----- Original Message -----
From: "David S Sager" <[log in to unmask]>
> I think that detailed notes concerning how the discographical
> information was obtained is important...eg from companies files, from
> interviews with musicians. Thank goodness for Brian Rust, however I
> often wish I knew where he had gotten some of his details from! Same
> for more current general and more focused discographies.
> Also useful would be to include technical information if available as
> to types of microphones, room size etc...
> I cannot see a discography having sound samples- call me old fashioned-
> a discography is a discography, used to identify factors that made up a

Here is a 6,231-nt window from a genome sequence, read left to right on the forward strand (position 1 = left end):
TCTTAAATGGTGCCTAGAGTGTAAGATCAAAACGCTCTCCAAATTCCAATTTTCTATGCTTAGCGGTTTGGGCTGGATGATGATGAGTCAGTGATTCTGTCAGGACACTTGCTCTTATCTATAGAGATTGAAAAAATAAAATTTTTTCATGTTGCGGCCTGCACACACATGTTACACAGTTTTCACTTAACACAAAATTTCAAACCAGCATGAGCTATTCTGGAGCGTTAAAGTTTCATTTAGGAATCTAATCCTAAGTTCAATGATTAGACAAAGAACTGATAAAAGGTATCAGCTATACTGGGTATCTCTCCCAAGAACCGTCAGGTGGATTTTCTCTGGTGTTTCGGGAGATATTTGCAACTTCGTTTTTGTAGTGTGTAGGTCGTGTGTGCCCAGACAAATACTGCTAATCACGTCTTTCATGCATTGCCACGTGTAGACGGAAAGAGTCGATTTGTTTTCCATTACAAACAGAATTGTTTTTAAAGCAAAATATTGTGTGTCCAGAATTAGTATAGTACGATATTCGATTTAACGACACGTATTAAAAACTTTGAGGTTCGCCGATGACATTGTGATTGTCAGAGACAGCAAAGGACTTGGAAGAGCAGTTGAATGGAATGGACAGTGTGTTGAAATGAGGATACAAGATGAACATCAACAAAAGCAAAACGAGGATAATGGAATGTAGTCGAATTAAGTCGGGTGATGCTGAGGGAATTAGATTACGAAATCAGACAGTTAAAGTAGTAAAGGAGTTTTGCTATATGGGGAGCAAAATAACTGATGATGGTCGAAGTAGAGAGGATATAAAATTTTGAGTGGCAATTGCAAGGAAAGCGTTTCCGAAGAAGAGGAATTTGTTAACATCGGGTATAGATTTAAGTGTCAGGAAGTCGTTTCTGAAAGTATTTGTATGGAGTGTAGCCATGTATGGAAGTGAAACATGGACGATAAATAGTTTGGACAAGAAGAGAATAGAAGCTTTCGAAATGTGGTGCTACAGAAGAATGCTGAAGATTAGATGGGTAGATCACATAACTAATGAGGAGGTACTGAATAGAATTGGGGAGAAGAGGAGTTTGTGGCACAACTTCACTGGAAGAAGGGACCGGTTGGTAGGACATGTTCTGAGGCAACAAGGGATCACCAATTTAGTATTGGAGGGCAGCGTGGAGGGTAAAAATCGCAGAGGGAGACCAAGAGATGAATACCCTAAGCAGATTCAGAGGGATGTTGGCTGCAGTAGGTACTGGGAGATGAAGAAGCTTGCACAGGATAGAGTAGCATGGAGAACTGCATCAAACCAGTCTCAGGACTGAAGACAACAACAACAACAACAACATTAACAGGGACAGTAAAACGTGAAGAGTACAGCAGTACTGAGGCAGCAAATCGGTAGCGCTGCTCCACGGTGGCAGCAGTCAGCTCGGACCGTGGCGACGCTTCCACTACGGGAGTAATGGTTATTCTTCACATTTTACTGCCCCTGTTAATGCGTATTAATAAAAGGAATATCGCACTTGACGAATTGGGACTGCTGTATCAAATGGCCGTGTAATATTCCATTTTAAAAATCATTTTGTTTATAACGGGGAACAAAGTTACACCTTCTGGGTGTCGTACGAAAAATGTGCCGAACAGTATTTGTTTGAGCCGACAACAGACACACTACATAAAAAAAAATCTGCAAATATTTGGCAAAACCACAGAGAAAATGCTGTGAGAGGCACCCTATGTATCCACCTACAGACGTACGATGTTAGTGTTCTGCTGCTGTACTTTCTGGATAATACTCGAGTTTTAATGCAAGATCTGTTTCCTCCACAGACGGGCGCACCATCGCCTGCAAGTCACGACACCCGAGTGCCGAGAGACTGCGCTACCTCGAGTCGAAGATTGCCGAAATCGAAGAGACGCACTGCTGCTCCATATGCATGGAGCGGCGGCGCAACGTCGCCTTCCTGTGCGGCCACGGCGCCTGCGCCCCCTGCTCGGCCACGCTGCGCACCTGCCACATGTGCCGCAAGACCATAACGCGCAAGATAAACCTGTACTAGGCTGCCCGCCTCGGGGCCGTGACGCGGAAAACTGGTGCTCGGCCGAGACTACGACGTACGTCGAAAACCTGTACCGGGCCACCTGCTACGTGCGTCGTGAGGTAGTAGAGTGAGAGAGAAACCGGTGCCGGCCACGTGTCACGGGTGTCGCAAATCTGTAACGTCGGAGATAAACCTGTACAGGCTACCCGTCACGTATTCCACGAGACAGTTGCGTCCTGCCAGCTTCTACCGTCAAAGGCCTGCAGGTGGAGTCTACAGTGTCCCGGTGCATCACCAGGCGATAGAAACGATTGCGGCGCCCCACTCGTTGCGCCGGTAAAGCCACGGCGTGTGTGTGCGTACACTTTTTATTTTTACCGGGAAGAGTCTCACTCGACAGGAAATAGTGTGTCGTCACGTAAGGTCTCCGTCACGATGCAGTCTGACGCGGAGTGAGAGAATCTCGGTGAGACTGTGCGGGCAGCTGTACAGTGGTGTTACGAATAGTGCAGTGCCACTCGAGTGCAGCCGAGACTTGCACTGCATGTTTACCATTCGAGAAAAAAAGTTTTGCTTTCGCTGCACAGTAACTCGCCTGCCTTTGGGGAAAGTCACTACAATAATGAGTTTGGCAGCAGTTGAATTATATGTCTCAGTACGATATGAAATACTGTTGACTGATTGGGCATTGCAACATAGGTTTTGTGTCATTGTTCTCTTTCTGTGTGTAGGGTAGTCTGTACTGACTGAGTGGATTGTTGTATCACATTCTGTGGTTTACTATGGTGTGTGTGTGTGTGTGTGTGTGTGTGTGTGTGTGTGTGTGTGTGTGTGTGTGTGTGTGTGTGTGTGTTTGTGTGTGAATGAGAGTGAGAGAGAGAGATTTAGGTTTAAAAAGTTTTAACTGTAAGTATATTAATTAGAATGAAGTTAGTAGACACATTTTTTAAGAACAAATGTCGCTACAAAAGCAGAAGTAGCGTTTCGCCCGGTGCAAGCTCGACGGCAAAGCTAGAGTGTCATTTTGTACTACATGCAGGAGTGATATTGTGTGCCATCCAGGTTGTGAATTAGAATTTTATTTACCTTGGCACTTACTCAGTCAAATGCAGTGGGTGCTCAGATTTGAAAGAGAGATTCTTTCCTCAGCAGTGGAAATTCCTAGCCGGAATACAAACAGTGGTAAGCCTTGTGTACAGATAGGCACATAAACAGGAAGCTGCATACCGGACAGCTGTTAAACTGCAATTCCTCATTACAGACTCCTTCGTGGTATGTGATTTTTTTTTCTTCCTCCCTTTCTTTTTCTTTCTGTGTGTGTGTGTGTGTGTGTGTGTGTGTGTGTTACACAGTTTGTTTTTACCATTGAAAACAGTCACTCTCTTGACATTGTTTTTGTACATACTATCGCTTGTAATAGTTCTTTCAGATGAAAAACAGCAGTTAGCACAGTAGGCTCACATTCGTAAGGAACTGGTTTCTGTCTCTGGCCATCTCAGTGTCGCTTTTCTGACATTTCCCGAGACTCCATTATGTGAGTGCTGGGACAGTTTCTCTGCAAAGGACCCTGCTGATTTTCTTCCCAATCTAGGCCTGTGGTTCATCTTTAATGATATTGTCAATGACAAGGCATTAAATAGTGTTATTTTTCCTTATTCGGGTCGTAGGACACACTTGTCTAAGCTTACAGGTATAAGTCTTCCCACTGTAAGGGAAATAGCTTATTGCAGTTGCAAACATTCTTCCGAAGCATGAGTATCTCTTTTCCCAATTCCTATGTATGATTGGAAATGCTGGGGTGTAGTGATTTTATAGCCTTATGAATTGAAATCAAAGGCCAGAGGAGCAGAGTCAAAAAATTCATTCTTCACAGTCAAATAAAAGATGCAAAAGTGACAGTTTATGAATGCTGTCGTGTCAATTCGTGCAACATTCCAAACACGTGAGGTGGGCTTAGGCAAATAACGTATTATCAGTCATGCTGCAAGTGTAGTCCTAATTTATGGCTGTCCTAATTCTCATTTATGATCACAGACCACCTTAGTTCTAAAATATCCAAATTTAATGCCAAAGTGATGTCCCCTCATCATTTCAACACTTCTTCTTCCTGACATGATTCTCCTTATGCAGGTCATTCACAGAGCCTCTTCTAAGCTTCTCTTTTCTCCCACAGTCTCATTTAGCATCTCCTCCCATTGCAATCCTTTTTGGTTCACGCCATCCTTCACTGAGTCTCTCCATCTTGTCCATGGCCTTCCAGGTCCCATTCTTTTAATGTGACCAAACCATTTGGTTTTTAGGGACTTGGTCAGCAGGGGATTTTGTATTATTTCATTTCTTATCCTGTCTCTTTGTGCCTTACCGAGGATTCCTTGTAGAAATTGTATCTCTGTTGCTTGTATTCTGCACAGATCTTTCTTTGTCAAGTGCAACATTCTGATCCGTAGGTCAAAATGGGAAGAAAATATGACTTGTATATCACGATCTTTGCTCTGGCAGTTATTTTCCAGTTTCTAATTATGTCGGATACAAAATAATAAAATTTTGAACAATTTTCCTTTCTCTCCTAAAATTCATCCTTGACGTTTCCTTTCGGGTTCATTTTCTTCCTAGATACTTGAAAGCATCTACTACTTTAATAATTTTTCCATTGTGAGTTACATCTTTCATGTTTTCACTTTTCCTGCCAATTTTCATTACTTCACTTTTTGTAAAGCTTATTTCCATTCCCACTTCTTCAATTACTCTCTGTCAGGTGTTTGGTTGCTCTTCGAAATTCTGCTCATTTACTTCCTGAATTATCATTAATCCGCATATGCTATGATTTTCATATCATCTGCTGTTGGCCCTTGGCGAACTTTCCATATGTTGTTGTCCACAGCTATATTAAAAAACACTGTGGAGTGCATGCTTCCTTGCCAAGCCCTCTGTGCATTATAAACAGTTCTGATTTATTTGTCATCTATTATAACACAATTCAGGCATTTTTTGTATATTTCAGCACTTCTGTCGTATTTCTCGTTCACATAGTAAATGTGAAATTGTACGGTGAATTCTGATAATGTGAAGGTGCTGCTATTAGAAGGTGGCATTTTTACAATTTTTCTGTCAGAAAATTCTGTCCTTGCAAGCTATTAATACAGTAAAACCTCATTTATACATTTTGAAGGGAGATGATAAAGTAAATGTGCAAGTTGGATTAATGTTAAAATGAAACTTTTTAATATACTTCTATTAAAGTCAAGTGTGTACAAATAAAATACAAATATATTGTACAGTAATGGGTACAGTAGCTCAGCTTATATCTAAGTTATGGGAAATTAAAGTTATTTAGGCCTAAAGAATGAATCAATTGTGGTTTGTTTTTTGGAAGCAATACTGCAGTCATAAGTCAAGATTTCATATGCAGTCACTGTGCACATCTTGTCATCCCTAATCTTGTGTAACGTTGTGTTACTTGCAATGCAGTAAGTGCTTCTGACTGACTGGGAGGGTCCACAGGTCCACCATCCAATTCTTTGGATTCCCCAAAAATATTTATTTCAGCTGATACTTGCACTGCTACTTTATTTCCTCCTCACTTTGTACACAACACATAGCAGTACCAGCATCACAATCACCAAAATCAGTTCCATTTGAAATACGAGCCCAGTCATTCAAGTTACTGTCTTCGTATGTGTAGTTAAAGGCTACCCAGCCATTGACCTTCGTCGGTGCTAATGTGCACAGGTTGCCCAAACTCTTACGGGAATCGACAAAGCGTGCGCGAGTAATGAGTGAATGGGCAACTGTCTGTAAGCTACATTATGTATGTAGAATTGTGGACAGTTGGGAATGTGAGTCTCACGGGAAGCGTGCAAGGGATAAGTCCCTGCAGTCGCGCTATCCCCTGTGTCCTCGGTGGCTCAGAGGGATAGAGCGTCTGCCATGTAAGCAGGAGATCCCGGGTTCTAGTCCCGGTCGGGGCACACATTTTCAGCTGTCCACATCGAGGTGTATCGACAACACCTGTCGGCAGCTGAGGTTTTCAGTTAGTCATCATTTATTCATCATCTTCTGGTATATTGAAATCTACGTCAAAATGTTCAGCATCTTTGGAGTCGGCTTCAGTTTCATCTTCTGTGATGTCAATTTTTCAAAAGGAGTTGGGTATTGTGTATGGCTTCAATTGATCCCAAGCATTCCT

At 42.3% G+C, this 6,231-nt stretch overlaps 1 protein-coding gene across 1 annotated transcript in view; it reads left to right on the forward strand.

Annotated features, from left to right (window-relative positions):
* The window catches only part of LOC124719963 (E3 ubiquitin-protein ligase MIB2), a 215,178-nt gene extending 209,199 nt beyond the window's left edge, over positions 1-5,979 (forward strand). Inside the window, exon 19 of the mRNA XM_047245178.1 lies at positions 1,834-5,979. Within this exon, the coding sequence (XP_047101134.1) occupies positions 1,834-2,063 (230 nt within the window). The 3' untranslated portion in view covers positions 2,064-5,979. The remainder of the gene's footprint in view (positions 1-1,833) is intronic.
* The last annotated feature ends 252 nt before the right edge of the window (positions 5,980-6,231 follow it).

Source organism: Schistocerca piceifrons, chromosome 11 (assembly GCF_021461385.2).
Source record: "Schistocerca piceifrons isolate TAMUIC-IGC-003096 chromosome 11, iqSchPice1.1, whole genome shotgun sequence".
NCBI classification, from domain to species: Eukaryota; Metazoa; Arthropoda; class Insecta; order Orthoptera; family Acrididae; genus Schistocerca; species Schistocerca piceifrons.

> recording session...it should not be a recording itself.
> Photos from recording sessions would be a nice touch.
1) Some of Rust's data came from original ledgers, where such exist; for
entries the label/catalog number data was probably found in the "New
sections of trade magazines like "Talking Machine Word," while personnel
probably found in periodicals like "Billboard" and "Variety" as well as
music magazines. As well, he had access to personal files of musicians like
Ed Kirkeby, who kept lists of all his recording sessions.
2) Technical information is often unavailable...or meaningless, since
references are often used which mean nothing to us today.
3) Discographies never included sound samples because there was no practical
way to do so before the "digital age." Note that the sound files would not
to be part of the discographic data, but if there were an archive of sound
files (i.e. PrGr) then a relationship could exist between the sound file
archive and the discographic data record, since both refer to the same
Steven C. Barr